Saturday, May 04, 2013

The future is no fun: Self-publishing is the worst

The future is no fun: Self-publishing is the worst

The future is no fun: Self-publishing is the worst

I published three novels at big houses to good reviews. Now I'm my own publisher, and the media wants no part of me

Stick with me on this.
In 2001 when my first novel, “Slab Rat,” was published and I was important for about eight weeks, I was asked to write three very short stories for a literary magazine. I believe the maximum amount of time I was allotted for each story was 10 minutes. Sometimes it takes me 10 minutes to get a sentence the way I want it, but I decided to do it. I forget what the other two stories were, but one of them stayed with me: It was about a couple who go to real estate open houses to steal medication.
Cut to early spring 2012.
Thirty painkillers (prescribed for my bad back) were stolen out of my medicine cabinet. I was certain I knew who did it: someone in my building who had access to our keys. I set a trap for him and removed the remaining painkillers and replaced them with an over-the-counter painkiller that resembled them in color and shape — but certainly did not deliver the same relief. A week later I left my apartment for a mere 10 minutes; when I returned, sure enough, about 30 more were missing. A check of the log revealed who had signed out the keys. As Michael Corleone says to his brother in “The Godfather II”: “I know it was you, Fredo.”
Around the same time last year, my third novel, “Pocket Kings,” was published. As best as I can remember, it did not receive one negative review. There were some flat-out raves, too. The Washington Post loved it and it was an Editor’s Choice in the New York Times Book Review. This was the first time that the Times had liked a book of mine. They cold-bloodedly butchered the first and fatally wounded the second.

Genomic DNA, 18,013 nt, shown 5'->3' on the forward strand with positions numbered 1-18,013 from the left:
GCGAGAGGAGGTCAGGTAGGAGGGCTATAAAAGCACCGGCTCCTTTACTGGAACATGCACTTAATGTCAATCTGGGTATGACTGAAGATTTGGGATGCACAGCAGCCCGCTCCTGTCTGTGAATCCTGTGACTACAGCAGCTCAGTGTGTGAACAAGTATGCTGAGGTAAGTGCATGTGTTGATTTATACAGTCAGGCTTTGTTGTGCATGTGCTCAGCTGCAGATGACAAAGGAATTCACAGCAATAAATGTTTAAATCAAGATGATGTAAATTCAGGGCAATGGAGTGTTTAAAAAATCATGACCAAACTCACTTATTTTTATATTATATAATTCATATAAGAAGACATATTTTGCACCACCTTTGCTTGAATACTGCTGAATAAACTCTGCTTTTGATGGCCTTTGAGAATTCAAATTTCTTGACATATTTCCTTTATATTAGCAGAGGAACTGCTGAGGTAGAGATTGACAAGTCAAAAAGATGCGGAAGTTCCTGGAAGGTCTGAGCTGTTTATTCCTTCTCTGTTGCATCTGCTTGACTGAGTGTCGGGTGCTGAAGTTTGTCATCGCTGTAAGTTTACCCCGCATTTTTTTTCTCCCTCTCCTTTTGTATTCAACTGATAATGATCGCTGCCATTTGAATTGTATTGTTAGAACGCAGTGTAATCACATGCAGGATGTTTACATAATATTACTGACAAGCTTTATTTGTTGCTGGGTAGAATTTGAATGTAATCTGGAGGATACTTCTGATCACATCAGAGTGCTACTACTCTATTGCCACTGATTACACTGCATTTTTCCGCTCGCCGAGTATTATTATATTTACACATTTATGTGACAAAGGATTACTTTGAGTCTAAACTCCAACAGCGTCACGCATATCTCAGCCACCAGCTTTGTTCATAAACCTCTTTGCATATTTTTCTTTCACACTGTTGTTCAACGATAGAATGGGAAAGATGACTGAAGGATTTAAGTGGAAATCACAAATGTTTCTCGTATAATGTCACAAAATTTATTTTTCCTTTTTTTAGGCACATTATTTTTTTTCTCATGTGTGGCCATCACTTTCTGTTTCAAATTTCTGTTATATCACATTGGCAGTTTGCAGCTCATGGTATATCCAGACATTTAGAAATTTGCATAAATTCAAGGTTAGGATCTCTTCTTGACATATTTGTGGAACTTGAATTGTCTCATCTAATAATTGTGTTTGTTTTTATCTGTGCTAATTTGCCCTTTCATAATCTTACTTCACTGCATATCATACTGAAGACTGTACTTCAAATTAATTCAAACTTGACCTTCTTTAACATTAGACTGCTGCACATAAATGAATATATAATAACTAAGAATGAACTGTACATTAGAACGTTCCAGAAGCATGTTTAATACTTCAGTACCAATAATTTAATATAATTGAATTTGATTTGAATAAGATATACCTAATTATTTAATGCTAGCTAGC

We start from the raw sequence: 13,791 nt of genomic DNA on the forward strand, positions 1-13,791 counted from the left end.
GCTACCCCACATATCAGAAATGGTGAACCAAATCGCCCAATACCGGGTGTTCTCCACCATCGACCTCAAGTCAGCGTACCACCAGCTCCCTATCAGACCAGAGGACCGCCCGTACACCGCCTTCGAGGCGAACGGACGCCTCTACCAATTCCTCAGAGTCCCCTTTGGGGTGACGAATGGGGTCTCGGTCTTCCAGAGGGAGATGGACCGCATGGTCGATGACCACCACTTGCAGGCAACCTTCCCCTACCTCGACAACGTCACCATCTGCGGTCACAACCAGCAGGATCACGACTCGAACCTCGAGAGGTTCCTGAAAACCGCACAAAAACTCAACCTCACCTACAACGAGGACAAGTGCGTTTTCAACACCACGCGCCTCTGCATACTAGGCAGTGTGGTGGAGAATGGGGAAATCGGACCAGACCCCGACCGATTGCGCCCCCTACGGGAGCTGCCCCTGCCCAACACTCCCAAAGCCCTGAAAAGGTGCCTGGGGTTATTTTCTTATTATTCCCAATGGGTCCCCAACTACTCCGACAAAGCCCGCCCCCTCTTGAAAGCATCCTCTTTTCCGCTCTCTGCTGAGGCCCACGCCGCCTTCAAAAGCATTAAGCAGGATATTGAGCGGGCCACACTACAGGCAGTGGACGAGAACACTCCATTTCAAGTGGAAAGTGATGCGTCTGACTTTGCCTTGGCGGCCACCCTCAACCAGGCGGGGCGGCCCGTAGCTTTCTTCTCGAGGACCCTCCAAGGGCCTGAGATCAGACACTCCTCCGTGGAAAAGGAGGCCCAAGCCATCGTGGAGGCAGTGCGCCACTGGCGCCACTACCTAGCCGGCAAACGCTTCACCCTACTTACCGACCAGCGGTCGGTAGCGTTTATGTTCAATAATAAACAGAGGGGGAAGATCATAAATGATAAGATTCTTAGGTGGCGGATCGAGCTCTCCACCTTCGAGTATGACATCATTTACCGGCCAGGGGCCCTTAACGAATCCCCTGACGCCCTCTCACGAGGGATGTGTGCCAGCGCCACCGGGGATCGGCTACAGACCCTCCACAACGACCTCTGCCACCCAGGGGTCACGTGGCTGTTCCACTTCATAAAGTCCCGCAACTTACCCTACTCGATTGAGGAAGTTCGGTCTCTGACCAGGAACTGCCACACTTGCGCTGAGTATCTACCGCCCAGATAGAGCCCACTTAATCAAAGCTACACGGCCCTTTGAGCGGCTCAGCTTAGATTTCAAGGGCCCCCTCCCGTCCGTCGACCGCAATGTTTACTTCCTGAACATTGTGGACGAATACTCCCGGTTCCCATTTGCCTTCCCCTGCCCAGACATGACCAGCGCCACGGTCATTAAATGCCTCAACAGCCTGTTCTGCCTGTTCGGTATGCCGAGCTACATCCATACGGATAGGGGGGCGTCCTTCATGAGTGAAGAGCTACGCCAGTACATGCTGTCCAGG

“Pocket Kings” got positive reviews, but the problem is it just didn’t get too many of them. As far as I know, only one newspaper west of the Pecos (the Dallas Morning News), reviewed it. Newspapers don’t cover books anymore, of course. And then there’s the lack of a readership on my part, I’m just not that prominent, etc. But why wouldn’t newspapers or magazines in Las Vegas cover a novel about poker? Why wouldn’t the Huffington Post and Gawker mention a book that drills a thousand new assholes into book publishing? Why wouldn’t every newspaper, magazine and website, after they saw that the Times liked a novel, then grab the baton and run with it and review my novel? After all, that’s what issupposed to happen. That and movie offers and Christina Hendricks on my lap and cases of Cristal and a large advance for the next book.

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1 comment:

Mathew Paust said...

Haven't read him, but I have to wonder if he got his first boost as Joseph Heller's son and couldn't live up to the expectations.